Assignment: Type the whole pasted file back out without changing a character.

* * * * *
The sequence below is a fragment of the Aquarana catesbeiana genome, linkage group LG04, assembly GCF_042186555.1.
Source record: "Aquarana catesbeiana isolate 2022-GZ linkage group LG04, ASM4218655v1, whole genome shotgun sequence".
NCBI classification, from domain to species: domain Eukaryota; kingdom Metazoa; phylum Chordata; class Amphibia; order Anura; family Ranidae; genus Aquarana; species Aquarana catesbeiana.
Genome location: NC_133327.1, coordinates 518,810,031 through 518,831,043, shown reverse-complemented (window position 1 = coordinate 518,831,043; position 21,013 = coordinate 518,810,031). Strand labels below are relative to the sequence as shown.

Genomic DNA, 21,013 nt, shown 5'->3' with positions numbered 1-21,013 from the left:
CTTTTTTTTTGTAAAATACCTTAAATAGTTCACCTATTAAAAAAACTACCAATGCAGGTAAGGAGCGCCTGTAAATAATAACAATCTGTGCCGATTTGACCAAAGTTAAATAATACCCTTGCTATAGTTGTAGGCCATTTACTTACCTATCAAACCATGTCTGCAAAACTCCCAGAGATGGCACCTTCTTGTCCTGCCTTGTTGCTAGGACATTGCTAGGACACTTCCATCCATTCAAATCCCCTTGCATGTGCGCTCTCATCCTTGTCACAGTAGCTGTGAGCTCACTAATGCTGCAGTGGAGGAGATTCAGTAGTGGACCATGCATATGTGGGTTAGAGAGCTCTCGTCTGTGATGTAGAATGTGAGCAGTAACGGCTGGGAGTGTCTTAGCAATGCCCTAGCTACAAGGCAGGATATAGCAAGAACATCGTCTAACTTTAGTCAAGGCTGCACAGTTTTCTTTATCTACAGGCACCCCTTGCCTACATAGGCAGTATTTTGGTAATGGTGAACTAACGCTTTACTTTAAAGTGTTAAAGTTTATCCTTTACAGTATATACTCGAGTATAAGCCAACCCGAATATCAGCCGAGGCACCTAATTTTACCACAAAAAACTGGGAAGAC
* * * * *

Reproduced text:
The sequence below is a fragment of the Aquarana catesbeiana genome, linkage group LG04, assembly GCF_042186555.1.
Source record: "Aquarana catesbeiana isolate 2022-GZ linkage group LG04, ASM4218655v1, whole genome shotgun sequence".
NCBI classification, from domain to species: domain Eukaryota; kingdom Metazoa; phylum Chordata; class Amphibia; order Anura; family Ranidae; genus Aquarana; species Aquarana catesbeiana.
Genome location: NC_133327.1, coordinates 518,810,031 through 518,831,043, shown reverse-complemented (window position 1 = coordinate 518,831,043; position 21,013 = coordinate 518,810,031). Strand labels below are relative to the sequence as shown.

Genomic DNA, 21,013 nt, shown 5'->3' with positions numbered 1-21,013 from the left:
CTTTTTTTTTGTAAAATACCTTAAATAGTTCACCTATTAAAAAAACTACCAATGCAGGTAAGGAGCGCCTGTAAATAATAACAATCTGTGCCGATTTGACCAAAGTTAAATAATACCCTTGCTATAGTTGTAGGCCATTTACTTACCTATCAAACCATGTCTGCAAAACTCCCAGAGATGGCACCTTCTTGTCCTGCCTTGTTGCTAGGACATTGCTAGGACACTTCCATCCATTCAAATCCCCTTGCATGTGCGCTCTCATCCTTGTCACAGTAGCTGTGAGCTCACTAATGCTGCAGTGGAGGAGATTCAGTAGTGGACCATGCATATGTGGGTTAGAGAGCTCTCGTCTGTGATGTAGAATGTGAGCAGTAACGGCTGGGAGTGTCTTAGCAATGCCCTAGCTACAAGGCAGGATATAGCAAGAACATCGTCTAACTTTAGTCAAGGCTGCACAGTTTTCTTTATCTACAGGCACCCCTTGCCTACATAGGCAGTATTTTGGTAATGGTGAACTAACGCTTTACTTTAAAGTGTTAAAGTTTATCCTTTACAGTATATACTCGAGTATAAGCCAACCCGAATATCAGCCGAGGCACCTAATTTTACCACAAAAAACTGGGAAGAC